The path from street food trader to bricks-and-mortar restaurant is a well-trodden one for good reason. It weeds out the naff chaff from those operators with a fighting chance at success, giving them opportunities to hone their craft, workflows and supply chains. Burger and Beyond have emerged from this crucible with some of the best beef burgers in London – which is no mean feat given the competition. Although their non-bovine sandwiches are clearly second-best options for people who’ve chosen not to eat cows, that’s not their real problem.
A far more pressing issue is that the ‘Beyond’ non-burger dishes – the crucial other half of their offering – is on shakier ground. There are some real corkers here – namely the chicken skin and the beef rib cap – but a hit rate of just two is merely a sign of promise and isn’t fully realised potential. Still, that promise is immense – Burger and Beyond is a must-visit for any carnivore with an appreciation of the delightfully rich, deeply savoury sensations that only meat can provide. If Burger and Beyond can build upon this, they could be the next Honest Burger rather than the next GBK. One can only hope.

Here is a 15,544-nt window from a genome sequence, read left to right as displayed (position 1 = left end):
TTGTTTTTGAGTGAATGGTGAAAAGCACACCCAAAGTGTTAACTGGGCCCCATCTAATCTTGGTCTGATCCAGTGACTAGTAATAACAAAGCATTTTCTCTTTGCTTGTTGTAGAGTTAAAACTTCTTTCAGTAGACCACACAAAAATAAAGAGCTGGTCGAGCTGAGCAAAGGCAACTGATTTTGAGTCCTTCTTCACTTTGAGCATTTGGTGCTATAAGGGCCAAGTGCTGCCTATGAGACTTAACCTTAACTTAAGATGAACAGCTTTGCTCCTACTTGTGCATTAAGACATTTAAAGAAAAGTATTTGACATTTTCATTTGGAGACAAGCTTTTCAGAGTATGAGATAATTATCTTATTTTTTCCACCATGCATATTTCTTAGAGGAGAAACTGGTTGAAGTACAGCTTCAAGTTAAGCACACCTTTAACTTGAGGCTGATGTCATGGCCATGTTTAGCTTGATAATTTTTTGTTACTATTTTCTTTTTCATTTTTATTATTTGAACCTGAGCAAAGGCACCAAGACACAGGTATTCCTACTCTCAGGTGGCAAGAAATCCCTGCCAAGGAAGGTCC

What to order: Beef burgers; Rib cap; Chicken skin
What to skip: Probably the fries
Name: Burger and Beyond
Address: 147 Shoreditch High Street, London, E1 6JE
Phone: none listed
Opening Hours: Monday-Wednesday noon-22.30. Thursday-Saturday noon-midnight. Sunday noon-22.00.
Reservations? probably a good idea on weekends.
Average cost for one person including soft drinks: £50 approx. (£35 if you order carefully and skip dessert).